Driving on the highway can do a lot to clear your head I’ve found. Especially when you are all alone. And sometimes that silence forces your mind to work through ideas that you’ve been ignoring for weeks.
I’m sure you’ve heard metaphors about the highway before dear readers, and the common associations of a highway representing life and everything on it.
And why is that the country music genre seems to tackle that association so well? And seemingly so often?
I have to wonder if it’s a misconception or hard won strength of the genre.
Eric Church – Mr. Misunderstood
released November 3, 2015
Kenneth Eric Church, known professionally as Eric Church, is an American country music singer and songwriter. Signed to Capitol Nashville since 2005, he has since released a total of five studio albums for that label.
Before I lean too far into this review, I should warn you, I’m not really a fan of modern country music.
That statement is probably difficult to pin down because there are so many forms and variations of country music, but what I think of when I use the term “modern” country music is specifically music that has come out of the 1970s and onwards. Think John Denver, Garth Brooks, The Dixie Chicks, Carrie Underwood and all of their like. I would have included Taylor Swift in that mix, but she turned heel at one point and became more mainstream. Check my Stimulating Sunday post from yesterday for more personal revelation on that.
This album had an atypical release, which I think is an important component to consider in the totality of the album experience of today’s world.
It was recorded in a month and was sent via mail to his fan club first.
Let’s reread that that sentence and break it apart. The Church Choir premium members all got copies of the album sent to them, via the postal service. But every fan member got a hold of the album in some form. And they got to hear it first. And they didn’t pay for it.
What an incredible notion for an album release. Something get’s quietly released to the most die-hard fans before it hits the ears of the critics. That means they got an unfiltered listen before the opinions started to crop up. In the days when instant communication is almost inescapable. This method of delivery very clearly highlights the intimacy and awkward delivery of the album’s contents. All of the tracks address various difficult issues with measured lyrics and thoughtful melody – ego (Mistress Name Music), heroes (Record Year), wisdom and youth (Three Year Old), identity (Mr. Misunderstood), loss (Mixed Drinks About Feelings), and language (Kill A Word).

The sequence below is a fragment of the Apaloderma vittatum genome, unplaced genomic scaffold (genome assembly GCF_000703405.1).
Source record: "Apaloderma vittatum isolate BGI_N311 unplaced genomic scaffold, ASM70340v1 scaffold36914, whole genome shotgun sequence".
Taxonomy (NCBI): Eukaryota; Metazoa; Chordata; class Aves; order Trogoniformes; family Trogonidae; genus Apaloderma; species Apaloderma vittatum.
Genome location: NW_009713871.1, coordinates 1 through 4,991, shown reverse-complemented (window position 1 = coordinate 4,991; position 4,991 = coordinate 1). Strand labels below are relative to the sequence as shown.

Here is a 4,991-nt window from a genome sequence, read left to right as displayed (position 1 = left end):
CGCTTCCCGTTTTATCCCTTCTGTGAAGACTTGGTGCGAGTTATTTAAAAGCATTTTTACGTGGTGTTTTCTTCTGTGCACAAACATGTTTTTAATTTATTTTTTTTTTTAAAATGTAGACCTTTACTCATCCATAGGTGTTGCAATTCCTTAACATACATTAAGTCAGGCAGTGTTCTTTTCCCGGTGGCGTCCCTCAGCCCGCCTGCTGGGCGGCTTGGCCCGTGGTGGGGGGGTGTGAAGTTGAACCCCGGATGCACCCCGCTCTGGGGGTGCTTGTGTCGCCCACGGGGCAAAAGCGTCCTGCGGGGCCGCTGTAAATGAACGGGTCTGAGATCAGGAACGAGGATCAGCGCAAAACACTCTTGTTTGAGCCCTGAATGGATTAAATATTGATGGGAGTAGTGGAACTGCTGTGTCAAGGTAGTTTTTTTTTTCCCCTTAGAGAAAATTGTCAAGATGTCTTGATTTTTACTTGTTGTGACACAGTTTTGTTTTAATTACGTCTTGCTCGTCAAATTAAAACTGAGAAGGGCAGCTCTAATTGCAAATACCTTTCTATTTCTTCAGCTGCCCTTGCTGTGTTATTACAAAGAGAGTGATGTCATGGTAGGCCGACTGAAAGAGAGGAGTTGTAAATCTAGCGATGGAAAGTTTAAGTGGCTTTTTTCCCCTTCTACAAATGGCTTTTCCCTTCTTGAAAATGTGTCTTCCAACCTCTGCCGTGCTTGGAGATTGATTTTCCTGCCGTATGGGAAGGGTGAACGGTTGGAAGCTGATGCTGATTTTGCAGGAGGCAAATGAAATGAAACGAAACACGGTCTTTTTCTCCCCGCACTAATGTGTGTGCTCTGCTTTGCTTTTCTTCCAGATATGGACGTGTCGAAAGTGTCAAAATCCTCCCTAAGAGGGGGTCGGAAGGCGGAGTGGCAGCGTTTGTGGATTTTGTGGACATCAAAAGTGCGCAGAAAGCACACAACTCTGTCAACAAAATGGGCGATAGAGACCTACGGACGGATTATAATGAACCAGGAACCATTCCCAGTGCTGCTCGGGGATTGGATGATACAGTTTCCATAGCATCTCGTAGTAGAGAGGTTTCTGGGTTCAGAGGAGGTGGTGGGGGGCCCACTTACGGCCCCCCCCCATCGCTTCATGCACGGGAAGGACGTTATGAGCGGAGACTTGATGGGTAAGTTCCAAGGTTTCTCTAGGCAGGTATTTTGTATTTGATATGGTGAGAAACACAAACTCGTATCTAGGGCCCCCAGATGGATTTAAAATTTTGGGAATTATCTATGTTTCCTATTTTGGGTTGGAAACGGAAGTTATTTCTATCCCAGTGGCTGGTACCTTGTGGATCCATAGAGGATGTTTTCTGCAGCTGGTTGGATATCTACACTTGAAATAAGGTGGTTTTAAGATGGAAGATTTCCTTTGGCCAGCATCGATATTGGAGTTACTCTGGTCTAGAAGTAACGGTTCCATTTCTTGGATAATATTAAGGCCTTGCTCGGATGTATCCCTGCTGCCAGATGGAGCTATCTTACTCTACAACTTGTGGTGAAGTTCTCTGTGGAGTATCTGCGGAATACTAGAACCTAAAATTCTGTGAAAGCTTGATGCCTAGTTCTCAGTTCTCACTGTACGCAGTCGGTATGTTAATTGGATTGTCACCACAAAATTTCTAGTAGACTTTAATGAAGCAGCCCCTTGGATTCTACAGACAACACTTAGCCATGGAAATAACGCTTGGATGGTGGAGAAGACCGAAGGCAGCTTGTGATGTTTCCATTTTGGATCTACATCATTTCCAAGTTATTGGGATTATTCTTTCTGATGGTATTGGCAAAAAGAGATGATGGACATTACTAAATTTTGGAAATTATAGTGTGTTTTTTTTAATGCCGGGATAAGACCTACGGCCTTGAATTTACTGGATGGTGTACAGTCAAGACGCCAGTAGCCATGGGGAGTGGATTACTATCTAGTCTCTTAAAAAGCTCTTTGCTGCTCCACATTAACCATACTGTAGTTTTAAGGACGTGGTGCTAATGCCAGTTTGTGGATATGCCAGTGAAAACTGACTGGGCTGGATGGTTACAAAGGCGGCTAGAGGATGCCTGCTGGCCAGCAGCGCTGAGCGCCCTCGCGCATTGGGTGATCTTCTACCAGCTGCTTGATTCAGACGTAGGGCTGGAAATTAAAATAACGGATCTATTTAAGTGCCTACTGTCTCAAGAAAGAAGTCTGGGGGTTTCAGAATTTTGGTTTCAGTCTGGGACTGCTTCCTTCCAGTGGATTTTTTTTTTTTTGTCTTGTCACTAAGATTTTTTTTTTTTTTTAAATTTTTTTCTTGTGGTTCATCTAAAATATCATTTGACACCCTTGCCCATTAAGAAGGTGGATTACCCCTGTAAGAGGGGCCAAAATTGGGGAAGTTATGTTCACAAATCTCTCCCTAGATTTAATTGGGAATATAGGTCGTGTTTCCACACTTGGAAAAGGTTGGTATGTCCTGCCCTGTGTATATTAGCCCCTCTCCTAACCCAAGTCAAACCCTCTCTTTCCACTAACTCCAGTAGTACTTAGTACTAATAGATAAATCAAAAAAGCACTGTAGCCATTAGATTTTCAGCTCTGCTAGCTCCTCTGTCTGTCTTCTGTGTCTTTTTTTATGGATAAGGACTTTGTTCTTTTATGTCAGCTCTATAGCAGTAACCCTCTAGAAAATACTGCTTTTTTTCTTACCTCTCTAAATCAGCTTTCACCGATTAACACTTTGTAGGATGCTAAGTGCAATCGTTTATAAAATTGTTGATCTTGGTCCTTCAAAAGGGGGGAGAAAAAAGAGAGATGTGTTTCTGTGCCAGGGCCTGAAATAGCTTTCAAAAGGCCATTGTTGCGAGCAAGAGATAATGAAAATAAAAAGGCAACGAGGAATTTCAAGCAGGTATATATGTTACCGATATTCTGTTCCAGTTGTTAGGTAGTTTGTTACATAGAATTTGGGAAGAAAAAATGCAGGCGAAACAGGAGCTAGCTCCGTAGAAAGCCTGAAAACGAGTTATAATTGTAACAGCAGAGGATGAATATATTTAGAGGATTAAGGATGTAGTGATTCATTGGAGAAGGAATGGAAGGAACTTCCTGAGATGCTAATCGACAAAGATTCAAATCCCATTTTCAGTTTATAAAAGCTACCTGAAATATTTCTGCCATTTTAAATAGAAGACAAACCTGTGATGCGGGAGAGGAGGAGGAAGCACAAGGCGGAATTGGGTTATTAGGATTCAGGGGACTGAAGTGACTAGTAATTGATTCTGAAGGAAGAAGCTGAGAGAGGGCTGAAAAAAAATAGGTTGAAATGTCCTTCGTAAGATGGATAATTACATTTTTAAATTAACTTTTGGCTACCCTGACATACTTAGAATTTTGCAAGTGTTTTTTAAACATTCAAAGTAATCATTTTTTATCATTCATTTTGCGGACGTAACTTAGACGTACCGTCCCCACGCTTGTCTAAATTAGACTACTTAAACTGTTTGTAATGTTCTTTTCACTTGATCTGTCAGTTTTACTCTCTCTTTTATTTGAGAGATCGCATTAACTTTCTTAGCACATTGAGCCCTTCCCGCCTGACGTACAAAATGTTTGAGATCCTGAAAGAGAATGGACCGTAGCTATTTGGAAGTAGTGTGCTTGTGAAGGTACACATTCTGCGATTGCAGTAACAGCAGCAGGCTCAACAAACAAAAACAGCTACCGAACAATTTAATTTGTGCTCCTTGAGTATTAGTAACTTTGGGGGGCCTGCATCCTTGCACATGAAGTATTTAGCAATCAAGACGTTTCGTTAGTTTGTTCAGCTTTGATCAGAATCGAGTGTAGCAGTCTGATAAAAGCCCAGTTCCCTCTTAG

I think my favourite track is probably Record Year, because it appeals to love and loss, both of which I have personally experienced. However, the one that will sit with most parents and anyone facing a period of cynicism is Three Year Old. Church is a father to two little boys and he realizes that the wisdom of a child is as powerful a truth as it ever has been.
I understand that his last album was supposed to be an arena effort with lots of studio power, this one feels like it’s meant to sit with you and not let go. That doesn’t mean you won’t immediately enjoy it, but it does mean that it will stay in your rotation for years to come.
The fact that Church’s influences come from country, folk, hard rock, alt rock, and metal is quite apparent to me. This is an incredibly nuanced album which has made a fan of someone who had lost interest in new works from this genre for the better part of his life.
While Eric Church doesn’t sing about the open road on this album at any point, he did manage to cover some well worn topics and rejuvenate them. And he rekindled my interest in the genre.
I can see why he might feel misunderstood, but I don’t think it will last too long. That’s it for today, I’m going to hop in my car and go for a drive with my new friend. Till next time.